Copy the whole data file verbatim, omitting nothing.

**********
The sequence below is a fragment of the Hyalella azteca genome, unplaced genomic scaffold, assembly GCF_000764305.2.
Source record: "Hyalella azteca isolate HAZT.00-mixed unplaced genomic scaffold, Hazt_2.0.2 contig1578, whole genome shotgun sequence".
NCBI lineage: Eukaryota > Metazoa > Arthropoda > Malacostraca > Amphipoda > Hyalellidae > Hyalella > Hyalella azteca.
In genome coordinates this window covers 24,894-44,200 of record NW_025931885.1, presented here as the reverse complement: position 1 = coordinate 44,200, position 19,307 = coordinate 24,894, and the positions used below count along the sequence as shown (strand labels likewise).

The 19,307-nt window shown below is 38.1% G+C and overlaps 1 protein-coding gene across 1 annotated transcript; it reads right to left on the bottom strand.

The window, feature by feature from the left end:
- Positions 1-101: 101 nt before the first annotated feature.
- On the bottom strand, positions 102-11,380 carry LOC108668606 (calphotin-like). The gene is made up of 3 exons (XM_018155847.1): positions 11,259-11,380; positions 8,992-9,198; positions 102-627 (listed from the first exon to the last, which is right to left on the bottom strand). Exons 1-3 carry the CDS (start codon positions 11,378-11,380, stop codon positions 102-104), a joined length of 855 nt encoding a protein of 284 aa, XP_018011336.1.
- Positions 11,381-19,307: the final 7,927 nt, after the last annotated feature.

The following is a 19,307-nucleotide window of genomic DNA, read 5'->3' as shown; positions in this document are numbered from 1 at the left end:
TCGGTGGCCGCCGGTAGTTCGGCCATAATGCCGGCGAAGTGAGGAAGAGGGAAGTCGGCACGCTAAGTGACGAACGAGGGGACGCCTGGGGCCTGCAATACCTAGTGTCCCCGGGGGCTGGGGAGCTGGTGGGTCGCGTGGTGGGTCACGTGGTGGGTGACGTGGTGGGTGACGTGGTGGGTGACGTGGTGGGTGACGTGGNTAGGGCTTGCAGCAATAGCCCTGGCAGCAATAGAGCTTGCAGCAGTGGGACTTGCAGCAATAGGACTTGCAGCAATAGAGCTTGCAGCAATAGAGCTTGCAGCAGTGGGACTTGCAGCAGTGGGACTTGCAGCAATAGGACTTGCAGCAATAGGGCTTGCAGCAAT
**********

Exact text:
The sequence below is a fragment of the Hyalella azteca genome, unplaced genomic scaffold, assembly GCF_000764305.2.
Source record: "Hyalella azteca isolate HAZT.00-mixed unplaced genomic scaffold, Hazt_2.0.2 contig1578, whole genome shotgun sequence".
NCBI lineage: Eukaryota > Metazoa > Arthropoda > Malacostraca > Amphipoda > Hyalellidae > Hyalella > Hyalella azteca.
In genome coordinates this window covers 24,894-44,200 of record NW_025931885.1, presented here as the reverse complement: position 1 = coordinate 44,200, position 19,307 = coordinate 24,894, and the positions used below count along the sequence as shown (strand labels likewise).

The 19,307-nt window shown below is 38.1% G+C and overlaps 1 protein-coding gene across 1 annotated transcript; it reads right to left on the bottom strand.

The window, feature by feature from the left end:
- Positions 1-101: 101 nt before the first annotated feature.
- On the bottom strand, positions 102-11,380 carry LOC108668606 (calphotin-like). The gene is made up of 3 exons (XM_018155847.1): positions 11,259-11,380; positions 8,992-9,198; positions 102-627 (listed from the first exon to the last, which is right to left on the bottom strand). Exons 1-3 carry the CDS (start codon positions 11,378-11,380, stop codon positions 102-104), a joined length of 855 nt encoding a protein of 284 aa, XP_018011336.1.
- Positions 11,381-19,307: the final 7,927 nt, after the last annotated feature.

The following is a 19,307-nucleotide window of genomic DNA, read 5'->3' as shown; positions in this document are numbered from 1 at the left end:
TCGGTGGCCGCCGGTAGTTCGGCCATAATGCCGGCGAAGTGAGGAAGAGGGAAGTCGGCACGCTAAGTGACGAACGAGGGGACGCCTGGGGCCTGCAATACCTAGTGTCCCCGGGGGCTGGGGAGCTGGTGGGTCGCGTGGTGGGTCACGTGGTGGGTGACGTGGTGGGTGACGTGGTGGGTGACGTGGTGGGTGACGTGGNTAGGGCTTGCAGCAATAGCCCTGGCAGCAATAGAGCTTGCAGCAGTGGGACTTGCAGCAATAGGACTTGCAGCAATAGAGCTTGCAGCAATAGAGCTTGCAGCAGTGGGACTTGCAGCAGTGGGACTTGCAGCAATAGGACTTGCAGCAATAGGGCTTGCAGCAAT